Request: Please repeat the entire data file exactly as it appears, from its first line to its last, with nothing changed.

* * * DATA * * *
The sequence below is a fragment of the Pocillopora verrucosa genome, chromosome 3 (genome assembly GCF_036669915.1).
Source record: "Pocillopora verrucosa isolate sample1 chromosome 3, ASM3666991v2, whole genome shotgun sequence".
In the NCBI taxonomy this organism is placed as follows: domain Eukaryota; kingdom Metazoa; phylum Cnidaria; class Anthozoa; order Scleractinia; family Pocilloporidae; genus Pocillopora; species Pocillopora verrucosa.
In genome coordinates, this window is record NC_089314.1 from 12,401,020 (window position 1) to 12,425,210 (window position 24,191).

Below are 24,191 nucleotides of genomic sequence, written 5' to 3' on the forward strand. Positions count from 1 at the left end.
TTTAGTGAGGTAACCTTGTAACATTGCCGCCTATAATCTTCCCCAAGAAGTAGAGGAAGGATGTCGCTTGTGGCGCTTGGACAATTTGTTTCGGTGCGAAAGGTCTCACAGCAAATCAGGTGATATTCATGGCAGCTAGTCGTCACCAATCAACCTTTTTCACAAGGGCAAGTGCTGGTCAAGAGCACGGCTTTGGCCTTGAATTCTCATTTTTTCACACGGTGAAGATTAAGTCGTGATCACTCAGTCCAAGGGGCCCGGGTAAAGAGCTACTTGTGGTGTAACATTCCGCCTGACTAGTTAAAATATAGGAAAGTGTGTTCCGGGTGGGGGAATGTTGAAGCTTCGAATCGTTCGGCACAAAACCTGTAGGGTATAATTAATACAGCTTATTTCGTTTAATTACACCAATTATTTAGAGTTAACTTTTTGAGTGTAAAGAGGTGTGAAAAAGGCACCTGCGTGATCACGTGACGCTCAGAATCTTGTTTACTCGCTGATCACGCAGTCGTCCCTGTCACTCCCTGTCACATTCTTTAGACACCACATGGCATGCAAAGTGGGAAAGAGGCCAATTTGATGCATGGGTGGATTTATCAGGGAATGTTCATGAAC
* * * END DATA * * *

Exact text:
The sequence below is a fragment of the Pocillopora verrucosa genome, chromosome 3 (genome assembly GCF_036669915.1).
Source record: "Pocillopora verrucosa isolate sample1 chromosome 3, ASM3666991v2, whole genome shotgun sequence".
In the NCBI taxonomy this organism is placed as follows: domain Eukaryota; kingdom Metazoa; phylum Cnidaria; class Anthozoa; order Scleractinia; family Pocilloporidae; genus Pocillopora; species Pocillopora verrucosa.
In genome coordinates, this window is record NC_089314.1 from 12,401,020 (window position 1) to 12,425,210 (window position 24,191).

Below are 24,191 nucleotides of genomic sequence, written 5' to 3' on the forward strand. Positions count from 1 at the left end.
TTTAGTGAGGTAACCTTGTAACATTGCCGCCTATAATCTTCCCCAAGAAGTAGAGGAAGGATGTCGCTTGTGGCGCTTGGACAATTTGTTTCGGTGCGAAAGGTCTCACAGCAAATCAGGTGATATTCATGGCAGCTAGTCGTCACCAATCAACCTTTTTCACAAGGGCAAGTGCTGGTCAAGAGCACGGCTTTGGCCTTGAATTCTCATTTTTTCACACGGTGAAGATTAAGTCGTGATCACTCAGTCCAAGGGGCCCGGGTAAAGAGCTACTTGTGGTGTAACATTCCGCCTGACTAGTTAAAATATAGGAAAGTGTGTTCCGGGTGGGGGAATGTTGAAGCTTCGAATCGTTCGGCACAAAACCTGTAGGGTATAATTAATACAGCTTATTTCGTTTAATTACACCAATTATTTAGAGTTAACTTTTTGAGTGTAAAGAGGTGTGAAAAAGGCACCTGCGTGATCACGTGACGCTCAGAATCTTGTTTACTCGCTGATCACGCAGTCGTCCCTGTCACTCCCTGTCACATTCTTTAGACACCACATGGCATGCAAAGTGGGAAAGAGGCCAATTTGATGCATGGGTGGATTTATCAGGGAATGTTCATGAAC